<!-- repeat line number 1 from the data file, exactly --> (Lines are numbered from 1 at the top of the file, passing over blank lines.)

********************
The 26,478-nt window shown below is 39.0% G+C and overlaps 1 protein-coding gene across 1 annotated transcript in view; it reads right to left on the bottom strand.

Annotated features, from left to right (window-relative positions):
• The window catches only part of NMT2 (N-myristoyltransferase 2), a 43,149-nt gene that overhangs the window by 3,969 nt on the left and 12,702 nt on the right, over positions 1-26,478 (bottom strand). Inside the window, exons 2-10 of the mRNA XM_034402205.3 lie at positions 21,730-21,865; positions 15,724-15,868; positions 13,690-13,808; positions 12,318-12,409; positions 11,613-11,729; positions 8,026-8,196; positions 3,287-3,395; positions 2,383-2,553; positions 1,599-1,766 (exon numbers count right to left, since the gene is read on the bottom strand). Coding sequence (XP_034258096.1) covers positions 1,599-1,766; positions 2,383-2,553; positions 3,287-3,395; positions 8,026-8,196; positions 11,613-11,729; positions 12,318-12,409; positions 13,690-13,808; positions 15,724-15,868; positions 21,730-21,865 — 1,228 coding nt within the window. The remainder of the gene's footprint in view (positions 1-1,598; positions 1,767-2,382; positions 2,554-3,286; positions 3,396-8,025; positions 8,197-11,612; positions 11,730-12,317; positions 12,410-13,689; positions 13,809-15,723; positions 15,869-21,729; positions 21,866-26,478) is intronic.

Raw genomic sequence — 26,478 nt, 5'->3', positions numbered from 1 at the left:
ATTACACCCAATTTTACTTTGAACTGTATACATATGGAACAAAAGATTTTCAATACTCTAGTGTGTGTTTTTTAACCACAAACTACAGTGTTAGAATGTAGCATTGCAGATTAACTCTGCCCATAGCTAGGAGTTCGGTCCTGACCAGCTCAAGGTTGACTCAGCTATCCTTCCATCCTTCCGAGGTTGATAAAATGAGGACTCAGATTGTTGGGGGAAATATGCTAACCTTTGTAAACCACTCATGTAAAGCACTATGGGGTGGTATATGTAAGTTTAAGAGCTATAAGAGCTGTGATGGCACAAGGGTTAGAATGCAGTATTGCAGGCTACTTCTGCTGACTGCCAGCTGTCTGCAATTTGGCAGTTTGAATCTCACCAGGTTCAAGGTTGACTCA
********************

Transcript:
The 26,478-nt window shown below is 39.0% G+C and overlaps 1 protein-coding gene across 1 annotated transcript in view; it reads right to left on the bottom strand.